Re-Visiting Democratic Pedagogy in the Context of Virtual Learning Communities

Re-Visiting Democratic Pedagogy in the Context of Virtual Learning Communities

Hayriye Tugba Oztürk
DOI: 10.4018/jvcsn.2012070102
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The purpose of this research is two-fold. First, it provides an overview of the debates over whether technology facilitates democratic education. Second, from this emergent body of discussions in the literature, it critically examines the potential of a virtual learning community to materialise democratic education, both through its underpinning of ideal values such as autonomy, participation and mutuality and through the technological spaces which learners inhabit. Virtual learning communities (VLCs) are increasingly appearing in the field of open education and in that sense, these emerging virtual communities demand a new understanding of democratic pedagogy. With regard to this, drawing on the theoretical debates, it aims to discuss how technology can take place in re-exploring the democratic pedagogy under the scope of VLCs. In doing this, a critical in-depth literature review was undertaken in an emergent area of virtual communities by aiming to contribute to the discussions over conceptualizing the democratic VLCs.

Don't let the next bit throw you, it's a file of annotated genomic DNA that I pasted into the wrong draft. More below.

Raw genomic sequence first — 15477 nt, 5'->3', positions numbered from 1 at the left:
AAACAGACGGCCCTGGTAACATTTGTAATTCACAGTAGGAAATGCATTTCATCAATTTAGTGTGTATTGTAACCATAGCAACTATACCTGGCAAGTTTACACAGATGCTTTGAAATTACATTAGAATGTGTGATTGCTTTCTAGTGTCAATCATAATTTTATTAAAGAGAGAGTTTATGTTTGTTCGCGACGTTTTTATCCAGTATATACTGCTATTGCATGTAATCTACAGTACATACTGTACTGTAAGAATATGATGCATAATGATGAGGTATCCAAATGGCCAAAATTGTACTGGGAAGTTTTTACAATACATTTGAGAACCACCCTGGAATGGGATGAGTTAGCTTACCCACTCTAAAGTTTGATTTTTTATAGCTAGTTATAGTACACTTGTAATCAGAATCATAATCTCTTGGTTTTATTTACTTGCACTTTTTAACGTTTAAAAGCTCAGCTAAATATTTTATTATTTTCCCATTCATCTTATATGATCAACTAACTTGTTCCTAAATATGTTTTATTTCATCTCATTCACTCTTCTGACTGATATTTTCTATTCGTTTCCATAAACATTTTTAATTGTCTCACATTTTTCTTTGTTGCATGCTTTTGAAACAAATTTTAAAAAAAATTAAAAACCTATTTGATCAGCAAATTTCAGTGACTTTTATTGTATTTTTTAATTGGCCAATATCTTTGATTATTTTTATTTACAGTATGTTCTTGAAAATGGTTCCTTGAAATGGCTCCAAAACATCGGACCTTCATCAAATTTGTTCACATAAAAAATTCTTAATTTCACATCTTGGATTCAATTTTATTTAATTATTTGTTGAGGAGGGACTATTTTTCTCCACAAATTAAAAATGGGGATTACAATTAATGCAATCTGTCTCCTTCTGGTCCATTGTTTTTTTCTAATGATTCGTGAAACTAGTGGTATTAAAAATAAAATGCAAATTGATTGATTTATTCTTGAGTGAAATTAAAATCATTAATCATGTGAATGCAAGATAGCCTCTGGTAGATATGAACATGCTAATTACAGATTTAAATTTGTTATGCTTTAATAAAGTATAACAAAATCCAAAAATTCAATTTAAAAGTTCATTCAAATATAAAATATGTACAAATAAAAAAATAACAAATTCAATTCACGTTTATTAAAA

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Democratic pedagogy signifies teaching and learning practices in which educational stakeholders (students, tutors, administrators, etc.) govern equally, and knowledge construction essentially occurs through negotiation. The idea of emancipated learning under the title of democracy has been discussed and practiced, but remained an “ideal” for over a century. Now, in the light of technological developments, democratic pedagogy is being re-explored by scholars. In this research, I have aimed to present the recent emergent debates over whether technology promotes democratic education, or it would be hard determinism to assume technology facilitates emancipated education. Then, I elaborated on the discussions by underpinning the values of virtual learning communities which go beyond the hard technologies. The controversial discussions demonstrate that the idea of democracy through VLCs demands new pedagogical understanding in implication.

While presenting the discussions, I tried to cover the main traditions and perspectives in the field by presenting commonalities, differences and debates present in the literature. In the sections below, I will refer to the development of ideas and theoretical frameworks with regard to democratic education and virtual learning communities as an area that suggests future directions for investigation.

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